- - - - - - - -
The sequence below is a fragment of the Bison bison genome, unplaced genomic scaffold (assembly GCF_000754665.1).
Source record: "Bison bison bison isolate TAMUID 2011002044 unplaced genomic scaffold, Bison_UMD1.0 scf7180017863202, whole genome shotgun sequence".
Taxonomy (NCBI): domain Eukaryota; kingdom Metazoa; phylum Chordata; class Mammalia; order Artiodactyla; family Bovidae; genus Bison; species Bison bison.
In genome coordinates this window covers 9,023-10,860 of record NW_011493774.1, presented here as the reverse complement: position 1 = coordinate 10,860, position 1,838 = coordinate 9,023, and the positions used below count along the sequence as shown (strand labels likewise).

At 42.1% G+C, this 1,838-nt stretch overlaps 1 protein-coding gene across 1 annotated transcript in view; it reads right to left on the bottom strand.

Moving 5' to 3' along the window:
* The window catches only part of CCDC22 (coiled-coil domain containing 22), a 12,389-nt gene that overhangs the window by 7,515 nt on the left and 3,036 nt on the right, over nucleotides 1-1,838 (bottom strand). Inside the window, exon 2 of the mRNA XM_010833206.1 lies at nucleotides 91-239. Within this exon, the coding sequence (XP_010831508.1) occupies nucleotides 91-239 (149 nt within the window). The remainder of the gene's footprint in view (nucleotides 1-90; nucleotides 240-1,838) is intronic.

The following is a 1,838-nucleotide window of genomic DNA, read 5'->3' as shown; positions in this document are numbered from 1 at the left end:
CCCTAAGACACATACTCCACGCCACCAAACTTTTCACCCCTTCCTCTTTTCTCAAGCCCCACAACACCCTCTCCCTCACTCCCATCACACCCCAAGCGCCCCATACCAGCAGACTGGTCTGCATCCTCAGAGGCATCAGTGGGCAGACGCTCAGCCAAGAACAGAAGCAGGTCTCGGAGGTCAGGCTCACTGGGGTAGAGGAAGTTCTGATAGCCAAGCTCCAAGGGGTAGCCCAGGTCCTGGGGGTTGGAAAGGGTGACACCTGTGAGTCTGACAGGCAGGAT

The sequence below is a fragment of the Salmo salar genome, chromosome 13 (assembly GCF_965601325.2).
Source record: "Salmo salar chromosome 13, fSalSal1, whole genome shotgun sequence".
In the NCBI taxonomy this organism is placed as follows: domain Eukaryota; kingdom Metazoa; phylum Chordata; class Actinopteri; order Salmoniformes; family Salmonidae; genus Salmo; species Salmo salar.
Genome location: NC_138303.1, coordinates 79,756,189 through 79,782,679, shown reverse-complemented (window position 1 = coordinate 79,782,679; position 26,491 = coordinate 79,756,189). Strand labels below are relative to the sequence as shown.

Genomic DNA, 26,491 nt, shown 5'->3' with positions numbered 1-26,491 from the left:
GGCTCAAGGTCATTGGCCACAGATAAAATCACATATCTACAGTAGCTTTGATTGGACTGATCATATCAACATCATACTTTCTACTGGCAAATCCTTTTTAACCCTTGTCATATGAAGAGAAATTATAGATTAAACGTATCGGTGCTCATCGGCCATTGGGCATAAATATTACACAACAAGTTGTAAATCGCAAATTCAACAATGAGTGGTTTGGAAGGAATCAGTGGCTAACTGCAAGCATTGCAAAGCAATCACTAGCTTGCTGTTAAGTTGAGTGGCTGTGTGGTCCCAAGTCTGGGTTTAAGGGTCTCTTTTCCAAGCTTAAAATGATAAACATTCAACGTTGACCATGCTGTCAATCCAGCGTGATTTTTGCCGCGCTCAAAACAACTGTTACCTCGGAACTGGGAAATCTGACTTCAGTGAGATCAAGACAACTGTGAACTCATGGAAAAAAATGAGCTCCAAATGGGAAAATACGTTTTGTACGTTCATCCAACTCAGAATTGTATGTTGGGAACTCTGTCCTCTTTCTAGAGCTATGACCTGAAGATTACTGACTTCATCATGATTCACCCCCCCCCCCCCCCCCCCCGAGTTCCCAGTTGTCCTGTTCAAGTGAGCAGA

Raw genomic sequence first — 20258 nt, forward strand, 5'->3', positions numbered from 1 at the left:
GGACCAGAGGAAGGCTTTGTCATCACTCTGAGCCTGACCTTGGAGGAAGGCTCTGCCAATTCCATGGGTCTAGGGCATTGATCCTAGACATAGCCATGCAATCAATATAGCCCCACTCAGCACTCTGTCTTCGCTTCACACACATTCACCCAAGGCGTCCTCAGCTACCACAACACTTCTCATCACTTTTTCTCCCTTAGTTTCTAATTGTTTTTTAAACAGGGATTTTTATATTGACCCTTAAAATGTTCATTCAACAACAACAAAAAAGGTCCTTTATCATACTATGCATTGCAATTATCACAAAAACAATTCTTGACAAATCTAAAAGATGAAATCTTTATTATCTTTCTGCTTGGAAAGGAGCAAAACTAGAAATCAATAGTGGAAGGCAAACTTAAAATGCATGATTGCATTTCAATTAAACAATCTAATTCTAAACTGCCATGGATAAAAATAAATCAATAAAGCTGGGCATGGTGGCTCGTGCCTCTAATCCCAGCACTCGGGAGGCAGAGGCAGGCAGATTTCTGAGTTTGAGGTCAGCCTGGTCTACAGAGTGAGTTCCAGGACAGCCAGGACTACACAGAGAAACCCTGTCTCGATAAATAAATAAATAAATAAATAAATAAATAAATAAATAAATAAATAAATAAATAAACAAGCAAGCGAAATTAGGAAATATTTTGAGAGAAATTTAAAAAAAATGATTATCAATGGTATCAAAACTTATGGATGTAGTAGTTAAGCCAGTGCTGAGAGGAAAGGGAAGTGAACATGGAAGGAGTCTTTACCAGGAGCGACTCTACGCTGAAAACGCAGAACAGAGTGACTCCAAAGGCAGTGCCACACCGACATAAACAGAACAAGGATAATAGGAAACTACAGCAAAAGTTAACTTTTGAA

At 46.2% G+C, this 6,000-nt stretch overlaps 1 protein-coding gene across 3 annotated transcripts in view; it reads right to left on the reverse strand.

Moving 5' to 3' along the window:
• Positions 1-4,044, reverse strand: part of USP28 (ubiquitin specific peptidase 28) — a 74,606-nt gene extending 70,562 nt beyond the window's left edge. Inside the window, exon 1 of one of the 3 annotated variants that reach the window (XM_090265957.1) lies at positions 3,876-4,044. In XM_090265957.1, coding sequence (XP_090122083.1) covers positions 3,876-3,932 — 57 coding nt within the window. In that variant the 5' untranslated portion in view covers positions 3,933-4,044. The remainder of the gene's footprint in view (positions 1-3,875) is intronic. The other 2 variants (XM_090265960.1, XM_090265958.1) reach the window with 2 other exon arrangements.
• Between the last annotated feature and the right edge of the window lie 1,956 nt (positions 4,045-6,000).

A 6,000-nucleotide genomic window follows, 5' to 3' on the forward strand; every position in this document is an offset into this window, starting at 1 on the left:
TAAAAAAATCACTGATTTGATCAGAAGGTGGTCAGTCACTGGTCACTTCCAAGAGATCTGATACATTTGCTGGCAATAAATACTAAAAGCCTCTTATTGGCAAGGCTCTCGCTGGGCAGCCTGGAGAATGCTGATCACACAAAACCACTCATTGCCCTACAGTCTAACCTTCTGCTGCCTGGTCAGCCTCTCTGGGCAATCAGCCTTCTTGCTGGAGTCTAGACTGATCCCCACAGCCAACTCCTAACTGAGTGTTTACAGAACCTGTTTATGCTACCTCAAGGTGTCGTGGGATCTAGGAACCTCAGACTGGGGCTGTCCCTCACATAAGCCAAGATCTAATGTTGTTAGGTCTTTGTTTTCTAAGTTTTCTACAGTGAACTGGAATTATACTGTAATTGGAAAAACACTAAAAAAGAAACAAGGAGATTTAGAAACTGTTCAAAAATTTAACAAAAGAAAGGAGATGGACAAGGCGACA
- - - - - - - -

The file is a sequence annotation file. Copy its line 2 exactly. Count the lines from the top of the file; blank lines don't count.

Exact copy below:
Source record: "Bison bison bison isolate TAMUID 2011002044 unplaced genomic scaffold, Bison_UMD1.0 scf7180017863202, whole genome shotgun sequence".